Your roofing system needs balanced attic ventilation to perform at its best. Every attic ventilation system should have a combination of properly placed intake and exhaust vents
Roof vents and attic fans work year-round to prevent excess heat and reduce excess condensation.
The key to ideal ventilation is having the correct amount of both intake and exhaust ventilation. Having only one or a variable amount of one type of venting can lead to pressurization problems.
If the amount of intake roof ventilation with exhaust roof ventilation isn’t balanced, moisture and/or heat can build up in your attic, leading to a potential host of problems, including:
When considering replacing your roof, talk to us about ventilation options for your new roof and attic. There are several ventilation products to consider to ensure you have a balanced intake and exhaust ventilation system. This is of the utmost importance and required by roof shingle manufacturers. Be prepared to discuss ventilation options by understanding the different types of roof vents necessary to create a balanced attic ventilation system for your home’s unique characteristics.
There are several types of roof and attic ventilation products available for your home. You’ll often see them referred to as roof intake or exhaust vents, ridge vents, eave vents, attic fans, and gable vents as well as passive or powered vents/fans.
Attic and roof ventilation products are categorized as either: intake ventilation, exhaust ventilation, or both intake and exhaust.
Intake vents take in air from the outdoors. This fresh air goes into the attic and replaces the air that goes out through the exhaust vents, helping to ensure balanced airflow. Intake vents are typically placed under the eaves of your roof. They help the exhaust vents in the attic do their job more effectively and assist in controlling energy costs.
There are two types of intake vents: soffit vents and roof-mounted intake vents. Soffit Vents are the most common type of intake roof vents, and they’re placed underneath the roof eaves all along the length of your house or between the joists. If your home has no soffit or exposed rafters under the eaves, a roof-mounted intake vent can be used to provide adequate air intake. These vents have a low profile that blends into the roofline.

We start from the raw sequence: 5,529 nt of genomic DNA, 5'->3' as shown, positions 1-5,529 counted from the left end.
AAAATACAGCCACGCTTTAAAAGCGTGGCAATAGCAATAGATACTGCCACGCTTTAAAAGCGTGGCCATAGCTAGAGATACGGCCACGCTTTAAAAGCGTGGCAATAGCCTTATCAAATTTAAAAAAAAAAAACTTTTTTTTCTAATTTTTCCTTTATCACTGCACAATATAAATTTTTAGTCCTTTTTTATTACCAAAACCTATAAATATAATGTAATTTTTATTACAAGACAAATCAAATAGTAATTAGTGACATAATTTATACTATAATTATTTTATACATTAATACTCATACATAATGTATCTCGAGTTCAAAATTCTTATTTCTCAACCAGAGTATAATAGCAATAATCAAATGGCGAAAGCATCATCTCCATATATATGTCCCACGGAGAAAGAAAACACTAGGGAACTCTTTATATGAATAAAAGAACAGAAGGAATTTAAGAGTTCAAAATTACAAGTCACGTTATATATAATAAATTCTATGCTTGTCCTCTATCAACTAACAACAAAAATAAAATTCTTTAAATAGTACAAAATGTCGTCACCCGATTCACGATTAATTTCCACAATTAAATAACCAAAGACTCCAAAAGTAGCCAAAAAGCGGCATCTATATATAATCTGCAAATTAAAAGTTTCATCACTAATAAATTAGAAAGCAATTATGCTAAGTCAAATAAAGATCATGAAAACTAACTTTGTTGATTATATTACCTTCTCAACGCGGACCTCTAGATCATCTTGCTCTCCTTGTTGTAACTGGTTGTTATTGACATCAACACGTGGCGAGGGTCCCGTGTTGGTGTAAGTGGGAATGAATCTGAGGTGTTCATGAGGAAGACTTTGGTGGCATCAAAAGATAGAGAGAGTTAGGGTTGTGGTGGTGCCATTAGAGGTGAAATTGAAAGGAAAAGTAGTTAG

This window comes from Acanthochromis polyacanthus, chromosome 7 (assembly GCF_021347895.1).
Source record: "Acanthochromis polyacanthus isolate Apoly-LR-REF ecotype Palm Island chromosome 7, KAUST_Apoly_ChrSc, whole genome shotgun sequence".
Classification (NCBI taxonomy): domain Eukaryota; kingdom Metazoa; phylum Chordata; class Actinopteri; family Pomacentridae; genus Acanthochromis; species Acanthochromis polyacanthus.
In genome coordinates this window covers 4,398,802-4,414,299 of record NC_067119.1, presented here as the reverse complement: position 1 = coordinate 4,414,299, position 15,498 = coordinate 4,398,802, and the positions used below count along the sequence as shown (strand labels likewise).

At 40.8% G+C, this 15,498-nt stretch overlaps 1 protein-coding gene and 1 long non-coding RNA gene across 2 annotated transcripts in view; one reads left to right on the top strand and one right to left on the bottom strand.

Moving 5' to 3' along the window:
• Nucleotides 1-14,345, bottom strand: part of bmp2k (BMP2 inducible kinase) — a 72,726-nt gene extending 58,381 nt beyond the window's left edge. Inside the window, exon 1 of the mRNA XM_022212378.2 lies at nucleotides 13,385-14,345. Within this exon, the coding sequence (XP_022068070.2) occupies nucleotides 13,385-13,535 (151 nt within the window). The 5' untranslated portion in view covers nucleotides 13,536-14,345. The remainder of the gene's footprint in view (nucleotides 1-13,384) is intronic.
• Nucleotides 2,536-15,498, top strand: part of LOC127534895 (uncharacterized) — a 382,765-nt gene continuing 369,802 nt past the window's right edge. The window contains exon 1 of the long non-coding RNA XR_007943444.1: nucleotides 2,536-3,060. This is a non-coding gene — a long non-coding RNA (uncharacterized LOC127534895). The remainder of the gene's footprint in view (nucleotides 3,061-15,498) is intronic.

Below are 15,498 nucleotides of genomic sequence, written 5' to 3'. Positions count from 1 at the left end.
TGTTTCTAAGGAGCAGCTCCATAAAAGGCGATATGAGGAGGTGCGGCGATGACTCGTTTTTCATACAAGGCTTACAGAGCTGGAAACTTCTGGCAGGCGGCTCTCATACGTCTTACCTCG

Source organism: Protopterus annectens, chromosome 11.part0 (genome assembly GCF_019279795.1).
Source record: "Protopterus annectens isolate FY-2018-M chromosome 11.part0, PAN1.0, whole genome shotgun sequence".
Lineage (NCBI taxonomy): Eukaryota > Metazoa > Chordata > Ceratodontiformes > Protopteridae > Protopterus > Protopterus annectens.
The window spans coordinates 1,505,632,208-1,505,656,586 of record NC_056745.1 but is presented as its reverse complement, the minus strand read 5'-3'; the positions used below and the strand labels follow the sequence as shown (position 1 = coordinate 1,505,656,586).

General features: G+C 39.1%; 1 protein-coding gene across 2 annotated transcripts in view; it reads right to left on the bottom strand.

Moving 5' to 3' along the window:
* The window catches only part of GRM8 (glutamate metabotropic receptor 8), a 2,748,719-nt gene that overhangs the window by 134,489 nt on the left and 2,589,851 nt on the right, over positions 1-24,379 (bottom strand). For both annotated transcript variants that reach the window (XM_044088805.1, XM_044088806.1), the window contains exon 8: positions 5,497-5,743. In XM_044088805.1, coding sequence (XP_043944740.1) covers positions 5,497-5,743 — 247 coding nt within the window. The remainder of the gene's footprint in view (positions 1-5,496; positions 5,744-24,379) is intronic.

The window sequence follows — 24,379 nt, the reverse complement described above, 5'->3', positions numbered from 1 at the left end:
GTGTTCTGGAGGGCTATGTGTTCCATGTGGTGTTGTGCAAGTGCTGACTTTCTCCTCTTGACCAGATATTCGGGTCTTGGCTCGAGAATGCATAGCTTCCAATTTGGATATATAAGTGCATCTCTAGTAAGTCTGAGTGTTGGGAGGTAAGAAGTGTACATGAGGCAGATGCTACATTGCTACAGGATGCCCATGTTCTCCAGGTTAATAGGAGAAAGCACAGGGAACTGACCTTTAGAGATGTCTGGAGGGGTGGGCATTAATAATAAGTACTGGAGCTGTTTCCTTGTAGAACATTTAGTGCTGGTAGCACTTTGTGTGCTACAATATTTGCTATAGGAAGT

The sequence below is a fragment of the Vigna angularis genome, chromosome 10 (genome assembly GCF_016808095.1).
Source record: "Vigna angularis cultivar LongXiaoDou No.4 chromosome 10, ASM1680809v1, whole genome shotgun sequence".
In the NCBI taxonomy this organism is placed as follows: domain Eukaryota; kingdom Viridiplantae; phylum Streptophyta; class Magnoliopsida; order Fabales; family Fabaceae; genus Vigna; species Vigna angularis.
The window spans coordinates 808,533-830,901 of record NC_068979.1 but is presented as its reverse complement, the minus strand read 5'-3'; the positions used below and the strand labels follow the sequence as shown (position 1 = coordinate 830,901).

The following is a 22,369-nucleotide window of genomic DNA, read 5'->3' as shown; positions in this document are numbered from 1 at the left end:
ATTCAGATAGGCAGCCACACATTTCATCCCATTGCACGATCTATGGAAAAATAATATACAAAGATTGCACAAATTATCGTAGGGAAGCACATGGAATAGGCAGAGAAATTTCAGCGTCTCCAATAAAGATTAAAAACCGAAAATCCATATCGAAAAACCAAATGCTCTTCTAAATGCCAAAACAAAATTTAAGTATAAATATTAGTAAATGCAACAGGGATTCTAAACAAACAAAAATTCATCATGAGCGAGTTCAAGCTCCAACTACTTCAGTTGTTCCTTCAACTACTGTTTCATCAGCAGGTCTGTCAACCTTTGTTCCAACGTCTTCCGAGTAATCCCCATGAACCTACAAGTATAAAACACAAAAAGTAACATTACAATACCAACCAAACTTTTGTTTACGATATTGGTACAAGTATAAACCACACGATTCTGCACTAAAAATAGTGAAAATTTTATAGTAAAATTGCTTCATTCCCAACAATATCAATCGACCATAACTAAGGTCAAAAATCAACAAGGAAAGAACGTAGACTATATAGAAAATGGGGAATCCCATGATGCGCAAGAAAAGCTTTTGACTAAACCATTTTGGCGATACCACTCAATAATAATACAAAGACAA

Exhaust vents allow air to flow out of the attic to the outdoors. Attic fans and ridge vents are two examples of exhaust vents, and these are typically placed higher on the roof, often at the highest pitch where hot air tends to gather.
As the name implies, ridge vents run along the very top of a roof on the ridge, typically where the two sloping portions of a roof meet. They’re ideally placed to catch the wind blowing over the roof, which helps expel moisture and heated air from the attic.
Static roof vents, or roof louvers, permit air to escape the attic and are placed flat on the roof and evenly distributed near the ridge. You might find these listed under various names depending on the region you live in, such as: slant-backs, box vents, turtle vents, half-rounds, off-ridge vents, and dormer vents.
Wind or roof turbines have blades or vanes built-in. The wind turns these blades, creating a spinning vacuum that helps draw out hot, moist attic air.
Attic fans are typically located on a wall inside the attic. Their job is to pull air from the attic and vent it to the outside. Attic fans can move large amounts of hot or humid air from an attic, which can help keep your heating and cooling costs in check. In addition, homeowners can gain more control over ventilation by turning attic fans on and off as needed.